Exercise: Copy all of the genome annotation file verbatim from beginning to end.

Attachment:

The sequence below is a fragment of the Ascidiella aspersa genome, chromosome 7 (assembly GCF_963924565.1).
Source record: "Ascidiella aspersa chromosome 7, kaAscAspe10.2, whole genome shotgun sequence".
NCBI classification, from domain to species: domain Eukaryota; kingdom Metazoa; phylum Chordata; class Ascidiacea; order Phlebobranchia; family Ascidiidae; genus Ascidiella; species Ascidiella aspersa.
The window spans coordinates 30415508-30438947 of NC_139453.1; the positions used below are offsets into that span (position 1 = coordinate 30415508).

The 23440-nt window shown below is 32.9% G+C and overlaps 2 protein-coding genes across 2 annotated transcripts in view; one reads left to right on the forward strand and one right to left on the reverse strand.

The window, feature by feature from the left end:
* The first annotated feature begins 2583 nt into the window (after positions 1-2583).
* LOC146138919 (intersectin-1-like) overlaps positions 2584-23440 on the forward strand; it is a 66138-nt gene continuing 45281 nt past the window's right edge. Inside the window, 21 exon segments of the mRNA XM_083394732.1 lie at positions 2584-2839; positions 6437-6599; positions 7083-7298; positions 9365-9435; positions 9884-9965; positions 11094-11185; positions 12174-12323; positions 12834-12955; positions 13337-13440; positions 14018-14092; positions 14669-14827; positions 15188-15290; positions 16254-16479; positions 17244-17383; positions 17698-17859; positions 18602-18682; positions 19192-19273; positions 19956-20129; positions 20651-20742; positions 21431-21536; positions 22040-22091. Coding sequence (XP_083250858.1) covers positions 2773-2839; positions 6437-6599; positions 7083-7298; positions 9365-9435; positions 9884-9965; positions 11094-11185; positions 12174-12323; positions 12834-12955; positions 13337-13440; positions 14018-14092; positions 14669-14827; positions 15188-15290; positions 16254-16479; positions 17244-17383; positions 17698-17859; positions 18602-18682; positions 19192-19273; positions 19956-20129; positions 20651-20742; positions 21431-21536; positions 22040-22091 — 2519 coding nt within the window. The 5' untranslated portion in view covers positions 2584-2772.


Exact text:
The sequence below is a fragment of the Ascidiella aspersa genome, chromosome 7 (assembly GCF_963924565.1).
Source record: "Ascidiella aspersa chromosome 7, kaAscAspe10.2, whole genome shotgun sequence".
NCBI classification, from domain to species: domain Eukaryota; kingdom Metazoa; phylum Chordata; class Ascidiacea; order Phlebobranchia; family Ascidiidae; genus Ascidiella; species Ascidiella aspersa.
The window spans coordinates 30415508-30438947 of NC_139453.1; the positions used below are offsets into that span (position 1 = coordinate 30415508).

The 23440-nt window shown below is 32.9% G+C and overlaps 2 protein-coding genes across 2 annotated transcripts in view; one reads left to right on the forward strand and one right to left on the reverse strand.

The window, feature by feature from the left end:
* The first annotated feature begins 2583 nt into the window (after positions 1-2583).
* LOC146138919 (intersectin-1-like) overlaps positions 2584-23440 on the forward strand; it is a 66138-nt gene continuing 45281 nt past the window's right edge. Inside the window, 21 exon segments of the mRNA XM_083394732.1 lie at positions 2584-2839; positions 6437-6599; positions 7083-7298; positions 9365-9435; positions 9884-9965; positions 11094-11185; positions 12174-12323; positions 12834-12955; positions 13337-13440; positions 14018-14092; positions 14669-14827; positions 15188-15290; positions 16254-16479; positions 17244-17383; positions 17698-17859; positions 18602-18682; positions 19192-19273; positions 19956-20129; positions 20651-20742; positions 21431-21536; positions 22040-22091. Coding sequence (XP_083250858.1) covers positions 2773-2839; positions 6437-6599; positions 7083-7298; positions 9365-9435; positions 9884-9965; positions 11094-11185; positions 12174-12323; positions 12834-12955; positions 13337-13440; positions 14018-14092; positions 14669-14827; positions 15188-15290; positions 16254-16479; positions 17244-17383; positions 17698-17859; positions 18602-18682; positions 19192-19273; positions 19956-20129; positions 20651-20742; positions 21431-21536; positions 22040-22091 — 2519 coding nt within the window. The 5' untranslated portion in view covers positions 2584-2772.